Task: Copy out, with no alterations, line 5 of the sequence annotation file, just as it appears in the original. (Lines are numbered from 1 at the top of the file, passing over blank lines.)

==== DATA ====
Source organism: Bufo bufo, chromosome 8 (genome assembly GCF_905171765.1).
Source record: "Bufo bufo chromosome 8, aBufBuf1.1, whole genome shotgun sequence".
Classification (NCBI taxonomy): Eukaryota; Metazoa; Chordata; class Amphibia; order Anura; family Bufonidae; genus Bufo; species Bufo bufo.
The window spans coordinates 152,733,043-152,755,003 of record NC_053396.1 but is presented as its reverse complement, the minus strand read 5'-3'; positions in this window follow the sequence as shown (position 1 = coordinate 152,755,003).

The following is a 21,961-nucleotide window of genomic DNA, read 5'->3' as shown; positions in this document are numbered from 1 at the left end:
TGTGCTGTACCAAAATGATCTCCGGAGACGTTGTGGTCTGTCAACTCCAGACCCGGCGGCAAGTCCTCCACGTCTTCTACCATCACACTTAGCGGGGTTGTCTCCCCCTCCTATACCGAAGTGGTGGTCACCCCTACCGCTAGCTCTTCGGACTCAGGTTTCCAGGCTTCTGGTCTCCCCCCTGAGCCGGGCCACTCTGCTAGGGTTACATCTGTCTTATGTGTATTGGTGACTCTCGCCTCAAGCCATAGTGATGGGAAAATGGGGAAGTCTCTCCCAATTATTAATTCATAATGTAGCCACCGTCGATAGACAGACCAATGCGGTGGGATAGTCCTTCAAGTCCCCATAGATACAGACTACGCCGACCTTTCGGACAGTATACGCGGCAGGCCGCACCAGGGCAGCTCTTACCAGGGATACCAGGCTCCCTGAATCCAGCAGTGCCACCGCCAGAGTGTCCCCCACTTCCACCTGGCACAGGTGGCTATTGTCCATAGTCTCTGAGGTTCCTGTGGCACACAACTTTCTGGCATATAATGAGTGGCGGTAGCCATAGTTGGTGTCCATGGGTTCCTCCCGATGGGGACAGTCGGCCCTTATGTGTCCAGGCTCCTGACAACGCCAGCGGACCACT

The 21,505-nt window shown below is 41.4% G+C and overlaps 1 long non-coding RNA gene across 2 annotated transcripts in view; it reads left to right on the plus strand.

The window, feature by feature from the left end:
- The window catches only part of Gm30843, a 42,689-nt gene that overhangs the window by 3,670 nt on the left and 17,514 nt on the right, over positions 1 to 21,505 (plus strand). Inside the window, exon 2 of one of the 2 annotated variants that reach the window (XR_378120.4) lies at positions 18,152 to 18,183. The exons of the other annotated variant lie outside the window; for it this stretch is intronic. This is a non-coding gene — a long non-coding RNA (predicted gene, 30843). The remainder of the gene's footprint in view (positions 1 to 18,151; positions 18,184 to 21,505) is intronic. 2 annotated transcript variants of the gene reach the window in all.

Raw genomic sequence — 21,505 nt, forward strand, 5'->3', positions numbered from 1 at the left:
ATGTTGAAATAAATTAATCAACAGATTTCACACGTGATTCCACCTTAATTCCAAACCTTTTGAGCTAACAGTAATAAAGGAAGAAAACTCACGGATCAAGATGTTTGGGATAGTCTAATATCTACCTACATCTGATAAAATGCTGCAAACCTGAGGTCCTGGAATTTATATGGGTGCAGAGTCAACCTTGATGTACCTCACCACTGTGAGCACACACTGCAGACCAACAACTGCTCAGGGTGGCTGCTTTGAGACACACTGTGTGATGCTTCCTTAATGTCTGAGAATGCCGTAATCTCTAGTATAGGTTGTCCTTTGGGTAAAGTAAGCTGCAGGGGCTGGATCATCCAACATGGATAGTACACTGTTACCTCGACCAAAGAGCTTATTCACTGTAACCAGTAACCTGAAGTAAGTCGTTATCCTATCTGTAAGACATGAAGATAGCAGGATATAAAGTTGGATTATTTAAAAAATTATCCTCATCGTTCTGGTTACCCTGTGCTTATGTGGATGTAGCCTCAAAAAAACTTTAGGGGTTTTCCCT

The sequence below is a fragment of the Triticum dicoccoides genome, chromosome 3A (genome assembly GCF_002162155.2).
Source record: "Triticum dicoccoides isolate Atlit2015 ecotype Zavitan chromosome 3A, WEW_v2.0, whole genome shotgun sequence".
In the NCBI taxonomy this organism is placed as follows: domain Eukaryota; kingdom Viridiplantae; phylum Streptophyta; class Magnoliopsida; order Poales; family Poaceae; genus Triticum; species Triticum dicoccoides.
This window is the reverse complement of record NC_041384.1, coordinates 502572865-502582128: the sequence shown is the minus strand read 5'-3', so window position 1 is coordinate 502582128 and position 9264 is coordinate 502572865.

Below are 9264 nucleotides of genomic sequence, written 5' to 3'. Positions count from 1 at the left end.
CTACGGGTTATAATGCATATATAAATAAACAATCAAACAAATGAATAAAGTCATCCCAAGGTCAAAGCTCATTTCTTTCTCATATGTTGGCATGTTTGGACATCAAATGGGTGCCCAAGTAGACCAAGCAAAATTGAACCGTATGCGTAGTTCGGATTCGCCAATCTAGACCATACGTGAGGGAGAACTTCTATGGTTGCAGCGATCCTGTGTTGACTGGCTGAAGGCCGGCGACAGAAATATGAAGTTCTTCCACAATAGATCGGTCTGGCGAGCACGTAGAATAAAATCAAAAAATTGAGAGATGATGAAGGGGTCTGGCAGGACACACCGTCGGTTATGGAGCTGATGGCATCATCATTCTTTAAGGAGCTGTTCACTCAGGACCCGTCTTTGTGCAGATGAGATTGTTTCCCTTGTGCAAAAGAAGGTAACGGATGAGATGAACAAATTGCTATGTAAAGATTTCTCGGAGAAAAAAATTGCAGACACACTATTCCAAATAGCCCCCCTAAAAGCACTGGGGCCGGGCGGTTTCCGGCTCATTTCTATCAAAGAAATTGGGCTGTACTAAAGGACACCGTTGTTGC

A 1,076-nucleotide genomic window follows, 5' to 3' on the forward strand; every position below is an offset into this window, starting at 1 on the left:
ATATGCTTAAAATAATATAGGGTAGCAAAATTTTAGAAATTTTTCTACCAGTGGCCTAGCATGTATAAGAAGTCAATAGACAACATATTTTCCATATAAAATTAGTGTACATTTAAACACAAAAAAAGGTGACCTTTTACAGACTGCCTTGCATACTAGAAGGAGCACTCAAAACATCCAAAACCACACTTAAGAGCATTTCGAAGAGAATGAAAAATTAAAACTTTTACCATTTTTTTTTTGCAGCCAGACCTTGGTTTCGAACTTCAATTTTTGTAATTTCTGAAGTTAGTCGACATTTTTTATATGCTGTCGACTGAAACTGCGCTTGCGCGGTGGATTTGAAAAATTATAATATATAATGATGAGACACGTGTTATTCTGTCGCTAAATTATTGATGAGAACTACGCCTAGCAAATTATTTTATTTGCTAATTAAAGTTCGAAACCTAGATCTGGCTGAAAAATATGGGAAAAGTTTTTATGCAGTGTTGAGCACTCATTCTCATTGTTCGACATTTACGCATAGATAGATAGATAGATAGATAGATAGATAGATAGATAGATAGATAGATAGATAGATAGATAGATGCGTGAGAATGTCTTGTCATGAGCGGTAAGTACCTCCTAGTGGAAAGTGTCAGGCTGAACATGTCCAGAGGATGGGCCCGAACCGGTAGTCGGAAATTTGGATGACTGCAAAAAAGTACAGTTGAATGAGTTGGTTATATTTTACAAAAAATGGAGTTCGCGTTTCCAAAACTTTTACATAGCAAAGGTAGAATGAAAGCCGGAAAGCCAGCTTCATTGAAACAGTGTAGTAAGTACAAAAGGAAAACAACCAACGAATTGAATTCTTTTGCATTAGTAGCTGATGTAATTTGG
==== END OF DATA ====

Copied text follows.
The following is a 21,961-nucleotide window of genomic DNA, read 5'->3' as shown; positions in this document are numbered from 1 at the left end: